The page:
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Application of Principles of Soil Science in Effective and Practical Approaches to Remediation of Produced Brine Releases in the Permian Basin Area of West Texas

Hoy L. Bryson and A. Shane Estep
Etech Environmental & Safety Solutions, Inc. Midland, Texas.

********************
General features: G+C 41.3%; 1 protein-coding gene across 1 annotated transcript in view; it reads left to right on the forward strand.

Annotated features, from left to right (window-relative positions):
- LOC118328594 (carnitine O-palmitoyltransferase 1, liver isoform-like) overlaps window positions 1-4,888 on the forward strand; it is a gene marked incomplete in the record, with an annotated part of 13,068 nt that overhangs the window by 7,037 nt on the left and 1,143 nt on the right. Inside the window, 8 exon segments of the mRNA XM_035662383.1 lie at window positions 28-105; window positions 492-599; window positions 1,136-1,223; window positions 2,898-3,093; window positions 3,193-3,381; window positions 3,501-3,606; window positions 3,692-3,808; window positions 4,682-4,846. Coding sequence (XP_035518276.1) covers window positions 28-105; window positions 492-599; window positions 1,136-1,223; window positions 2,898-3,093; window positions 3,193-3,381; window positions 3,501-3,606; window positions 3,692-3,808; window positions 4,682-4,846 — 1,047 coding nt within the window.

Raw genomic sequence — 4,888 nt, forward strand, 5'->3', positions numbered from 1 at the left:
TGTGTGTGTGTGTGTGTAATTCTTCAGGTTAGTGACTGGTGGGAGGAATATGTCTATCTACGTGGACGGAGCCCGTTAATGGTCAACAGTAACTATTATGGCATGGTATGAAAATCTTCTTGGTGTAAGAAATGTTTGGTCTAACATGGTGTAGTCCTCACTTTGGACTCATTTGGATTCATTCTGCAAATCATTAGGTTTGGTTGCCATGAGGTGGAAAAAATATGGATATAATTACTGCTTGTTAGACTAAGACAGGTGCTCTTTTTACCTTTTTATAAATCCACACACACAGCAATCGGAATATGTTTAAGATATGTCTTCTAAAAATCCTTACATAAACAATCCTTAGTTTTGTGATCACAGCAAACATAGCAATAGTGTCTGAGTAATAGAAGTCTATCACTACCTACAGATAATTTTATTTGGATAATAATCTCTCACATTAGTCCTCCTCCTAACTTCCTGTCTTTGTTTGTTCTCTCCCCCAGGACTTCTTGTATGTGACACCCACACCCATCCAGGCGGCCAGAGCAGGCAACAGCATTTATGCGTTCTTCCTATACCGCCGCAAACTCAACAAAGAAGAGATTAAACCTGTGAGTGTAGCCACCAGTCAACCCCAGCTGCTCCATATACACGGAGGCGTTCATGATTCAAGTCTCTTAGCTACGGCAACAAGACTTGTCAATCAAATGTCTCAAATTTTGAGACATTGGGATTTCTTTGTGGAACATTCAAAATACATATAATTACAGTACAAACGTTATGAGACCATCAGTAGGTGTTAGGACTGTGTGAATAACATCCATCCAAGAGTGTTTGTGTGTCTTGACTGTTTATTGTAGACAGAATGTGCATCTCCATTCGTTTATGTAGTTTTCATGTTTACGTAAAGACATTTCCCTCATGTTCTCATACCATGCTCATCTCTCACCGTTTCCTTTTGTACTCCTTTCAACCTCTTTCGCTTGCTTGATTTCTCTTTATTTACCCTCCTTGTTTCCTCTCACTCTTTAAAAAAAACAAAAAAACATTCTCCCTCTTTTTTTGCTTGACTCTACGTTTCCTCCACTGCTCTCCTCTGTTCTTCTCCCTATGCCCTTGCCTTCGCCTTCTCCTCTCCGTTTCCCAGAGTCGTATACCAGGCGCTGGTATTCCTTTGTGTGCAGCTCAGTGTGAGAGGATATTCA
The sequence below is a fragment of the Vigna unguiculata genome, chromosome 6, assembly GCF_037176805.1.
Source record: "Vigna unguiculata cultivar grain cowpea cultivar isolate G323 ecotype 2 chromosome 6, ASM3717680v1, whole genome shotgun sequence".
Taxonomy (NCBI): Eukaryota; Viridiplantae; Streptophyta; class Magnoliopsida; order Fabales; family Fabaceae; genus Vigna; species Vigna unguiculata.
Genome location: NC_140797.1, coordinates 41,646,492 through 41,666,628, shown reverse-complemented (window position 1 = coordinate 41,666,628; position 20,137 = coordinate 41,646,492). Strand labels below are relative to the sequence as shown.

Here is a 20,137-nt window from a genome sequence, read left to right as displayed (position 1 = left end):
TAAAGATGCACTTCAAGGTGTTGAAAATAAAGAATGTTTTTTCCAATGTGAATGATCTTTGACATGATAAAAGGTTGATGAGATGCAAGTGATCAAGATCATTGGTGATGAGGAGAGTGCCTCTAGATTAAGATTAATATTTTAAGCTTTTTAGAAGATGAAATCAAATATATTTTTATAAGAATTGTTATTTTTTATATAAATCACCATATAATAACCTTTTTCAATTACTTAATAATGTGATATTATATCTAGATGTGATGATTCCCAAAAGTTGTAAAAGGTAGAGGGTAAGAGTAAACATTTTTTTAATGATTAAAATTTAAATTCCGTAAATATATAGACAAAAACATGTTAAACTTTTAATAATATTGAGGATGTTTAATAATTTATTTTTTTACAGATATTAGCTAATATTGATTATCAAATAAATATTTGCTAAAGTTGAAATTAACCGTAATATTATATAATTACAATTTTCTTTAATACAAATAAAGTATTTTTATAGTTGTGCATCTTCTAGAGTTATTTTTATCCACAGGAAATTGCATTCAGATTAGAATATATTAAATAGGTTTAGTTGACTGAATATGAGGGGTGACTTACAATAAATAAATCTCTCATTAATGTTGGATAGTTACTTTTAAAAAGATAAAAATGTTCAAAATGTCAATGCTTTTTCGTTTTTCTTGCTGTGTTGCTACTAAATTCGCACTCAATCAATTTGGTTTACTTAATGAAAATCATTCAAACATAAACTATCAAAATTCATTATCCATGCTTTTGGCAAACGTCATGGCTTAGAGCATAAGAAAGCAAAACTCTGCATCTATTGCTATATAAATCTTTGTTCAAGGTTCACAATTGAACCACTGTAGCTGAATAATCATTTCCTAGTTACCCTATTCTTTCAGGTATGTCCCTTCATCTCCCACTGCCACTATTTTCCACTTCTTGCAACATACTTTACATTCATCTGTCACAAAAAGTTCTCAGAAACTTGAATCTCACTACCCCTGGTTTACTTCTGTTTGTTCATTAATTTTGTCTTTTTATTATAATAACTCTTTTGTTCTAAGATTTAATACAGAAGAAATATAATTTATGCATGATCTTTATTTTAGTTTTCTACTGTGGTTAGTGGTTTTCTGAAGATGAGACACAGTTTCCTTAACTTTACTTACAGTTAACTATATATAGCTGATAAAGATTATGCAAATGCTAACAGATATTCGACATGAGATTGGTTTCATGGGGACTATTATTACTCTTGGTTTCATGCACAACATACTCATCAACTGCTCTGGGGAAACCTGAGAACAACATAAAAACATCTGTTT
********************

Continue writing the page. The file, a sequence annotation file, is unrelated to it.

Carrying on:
Produced brine releases to surface soils in the Permian Basin of West Texas create a remediation challenge that can be effectively and practically addressed by applying well-understood principles of soil science. The Permian Basin is a semi-arid region, receiving average annual precipitation of less than 15 inches. During long periods of the year evapotranspiration rates may often exceed precipitation rates significantly. Common soil types are sands or sandy loams, often naturally exhibiting saline, sodic or alkaline properties. Under these conditions, loading surface soils with sodium salts – particularly sodium chloride salt – from produced brine releases exacerbates an already difficult situation. In response, this paper explains the basic concepts of saline, sodic and alkaline soils; it relates terms such as electrical conductivity, sodium adsorption ratio and cation exchange capacity to identifiable effects; and it presents soils management options that can result in successful remediation of brine spill impacts. Case studies are presented that demonstrate the fact that spills of produced brine do not present intractable difficulties, nor do they require exorbitantly expensive remediation treatments to satisfy the requirements of regulatory entities or the property management goals of the surface owner.